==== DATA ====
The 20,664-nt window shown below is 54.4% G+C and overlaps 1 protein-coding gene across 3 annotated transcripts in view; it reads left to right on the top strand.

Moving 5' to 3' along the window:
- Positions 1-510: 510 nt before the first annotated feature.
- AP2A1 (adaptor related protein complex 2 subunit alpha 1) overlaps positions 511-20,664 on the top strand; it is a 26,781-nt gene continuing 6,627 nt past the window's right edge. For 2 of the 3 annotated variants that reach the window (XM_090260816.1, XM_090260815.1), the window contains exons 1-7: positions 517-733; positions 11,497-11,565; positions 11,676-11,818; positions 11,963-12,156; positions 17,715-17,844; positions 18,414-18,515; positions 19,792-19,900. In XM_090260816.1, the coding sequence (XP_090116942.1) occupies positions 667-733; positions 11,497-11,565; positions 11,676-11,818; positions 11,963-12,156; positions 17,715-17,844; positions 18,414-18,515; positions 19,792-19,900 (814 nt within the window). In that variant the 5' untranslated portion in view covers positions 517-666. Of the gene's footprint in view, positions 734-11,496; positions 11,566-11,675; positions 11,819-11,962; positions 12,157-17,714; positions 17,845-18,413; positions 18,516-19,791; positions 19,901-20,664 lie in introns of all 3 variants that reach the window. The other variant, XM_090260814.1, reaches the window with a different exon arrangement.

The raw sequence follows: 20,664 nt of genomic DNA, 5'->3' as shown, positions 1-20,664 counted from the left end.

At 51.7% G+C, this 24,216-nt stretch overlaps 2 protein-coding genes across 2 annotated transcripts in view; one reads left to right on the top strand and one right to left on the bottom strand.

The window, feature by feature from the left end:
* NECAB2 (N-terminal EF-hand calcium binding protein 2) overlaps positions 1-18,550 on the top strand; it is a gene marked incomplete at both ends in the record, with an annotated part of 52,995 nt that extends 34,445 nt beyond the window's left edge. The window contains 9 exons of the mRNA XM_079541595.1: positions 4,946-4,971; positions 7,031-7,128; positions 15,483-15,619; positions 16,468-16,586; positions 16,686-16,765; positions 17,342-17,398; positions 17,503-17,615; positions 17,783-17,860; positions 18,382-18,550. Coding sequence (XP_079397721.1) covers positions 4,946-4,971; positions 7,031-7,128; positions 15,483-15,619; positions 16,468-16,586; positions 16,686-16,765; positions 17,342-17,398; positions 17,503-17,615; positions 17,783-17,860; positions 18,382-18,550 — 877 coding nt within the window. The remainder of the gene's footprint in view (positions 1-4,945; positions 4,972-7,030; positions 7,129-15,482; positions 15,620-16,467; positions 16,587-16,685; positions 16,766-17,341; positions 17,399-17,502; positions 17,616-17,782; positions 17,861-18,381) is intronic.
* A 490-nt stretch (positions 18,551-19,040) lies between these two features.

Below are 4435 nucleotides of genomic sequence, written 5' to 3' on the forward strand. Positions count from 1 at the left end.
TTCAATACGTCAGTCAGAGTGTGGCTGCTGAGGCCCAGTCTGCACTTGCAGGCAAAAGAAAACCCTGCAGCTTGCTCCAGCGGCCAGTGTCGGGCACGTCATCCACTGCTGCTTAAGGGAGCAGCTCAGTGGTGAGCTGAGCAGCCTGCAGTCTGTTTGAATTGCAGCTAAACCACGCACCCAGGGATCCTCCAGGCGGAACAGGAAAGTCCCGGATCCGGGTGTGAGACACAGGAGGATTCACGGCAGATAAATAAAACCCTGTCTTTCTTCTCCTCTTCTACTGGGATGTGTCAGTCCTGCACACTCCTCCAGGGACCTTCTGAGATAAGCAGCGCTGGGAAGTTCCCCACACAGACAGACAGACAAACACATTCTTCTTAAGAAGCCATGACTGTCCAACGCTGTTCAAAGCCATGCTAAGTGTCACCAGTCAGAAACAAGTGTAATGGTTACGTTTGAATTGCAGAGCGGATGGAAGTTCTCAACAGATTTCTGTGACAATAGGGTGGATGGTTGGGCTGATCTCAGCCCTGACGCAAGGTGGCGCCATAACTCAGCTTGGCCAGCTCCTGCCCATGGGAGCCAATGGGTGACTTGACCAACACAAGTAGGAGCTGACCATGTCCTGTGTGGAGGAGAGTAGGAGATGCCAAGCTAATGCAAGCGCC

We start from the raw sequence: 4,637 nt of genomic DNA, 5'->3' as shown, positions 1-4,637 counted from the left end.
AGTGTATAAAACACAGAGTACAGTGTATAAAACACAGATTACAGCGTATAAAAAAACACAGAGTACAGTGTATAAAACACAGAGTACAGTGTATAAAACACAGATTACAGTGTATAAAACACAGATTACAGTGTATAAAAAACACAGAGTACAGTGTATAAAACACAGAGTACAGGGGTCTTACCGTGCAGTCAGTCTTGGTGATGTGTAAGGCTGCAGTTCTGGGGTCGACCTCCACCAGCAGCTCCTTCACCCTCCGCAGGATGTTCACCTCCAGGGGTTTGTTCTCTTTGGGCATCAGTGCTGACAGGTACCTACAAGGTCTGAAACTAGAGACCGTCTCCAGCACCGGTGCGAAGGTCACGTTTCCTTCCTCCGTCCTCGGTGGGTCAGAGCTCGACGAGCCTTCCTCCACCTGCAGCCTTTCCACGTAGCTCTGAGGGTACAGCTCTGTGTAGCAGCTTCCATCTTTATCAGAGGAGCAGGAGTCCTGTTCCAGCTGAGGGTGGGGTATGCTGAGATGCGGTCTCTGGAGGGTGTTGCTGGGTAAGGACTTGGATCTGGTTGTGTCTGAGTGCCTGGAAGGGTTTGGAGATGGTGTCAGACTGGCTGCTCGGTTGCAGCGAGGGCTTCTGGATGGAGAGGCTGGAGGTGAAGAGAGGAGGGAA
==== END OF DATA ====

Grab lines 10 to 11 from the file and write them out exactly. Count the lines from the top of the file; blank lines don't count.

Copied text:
Below are 4435 nucleotides of genomic sequence, written 5' to 3' on the forward strand. Positions count from 1 at the left end.
TTCAATACGTCAGTCAGAGTGTGGCTGCTGAGGCCCAGTCTGCACTTGCAGGCAAAAGAAAACCCTGCAGCTTGCTCCAGCGGCCAGTGTCGGGCACGTCATCCACTGCTGCTTAAGGGAGCAGCTCAGTGGTGAGCTGAGCAGCCTGCAGTCTGTTTGAATTGCAGCTAAACCACGCACCCAGGGATCCTCCAGGCGGAACAGGAAAGTCCCGGATCCGGGTGTGAGACACAGGAGGATTCACGGCAGATAAATAAAACCCTGTCTTTCTTCTCCTCTTCTACTGGGATGTGTCAGTCCTGCACACTCCTCCAGGGACCTTCTGAGATAAGCAGCGCTGGGAAGTTCCCCACACAGACAGACAGACAAACACATTCTTCTTAAGAAGCCATGACTGTCCAACGCTGTTCAAAGCCATGCTAAGTGTCACCAGTCAGAAACAAGTGTAATGGTTACGTTTGAATTGCAGAGCGGATGGAAGTTCTCAACAGATTTCTGTGACAATAGGGTGGATGGTTGGGCTGATCTCAGCCCTGACGCAAGGTGGCGCCATAACTCAGCTTGGCCAGCTCCTGCCCATGGGAGCCAATGGGTGACTTGACCAACACAAGTAGGAGCTGACCATGTCCTGTGTGGAGGAGAGTAGGAGATGCCAAGCTAATGCAAGCGCC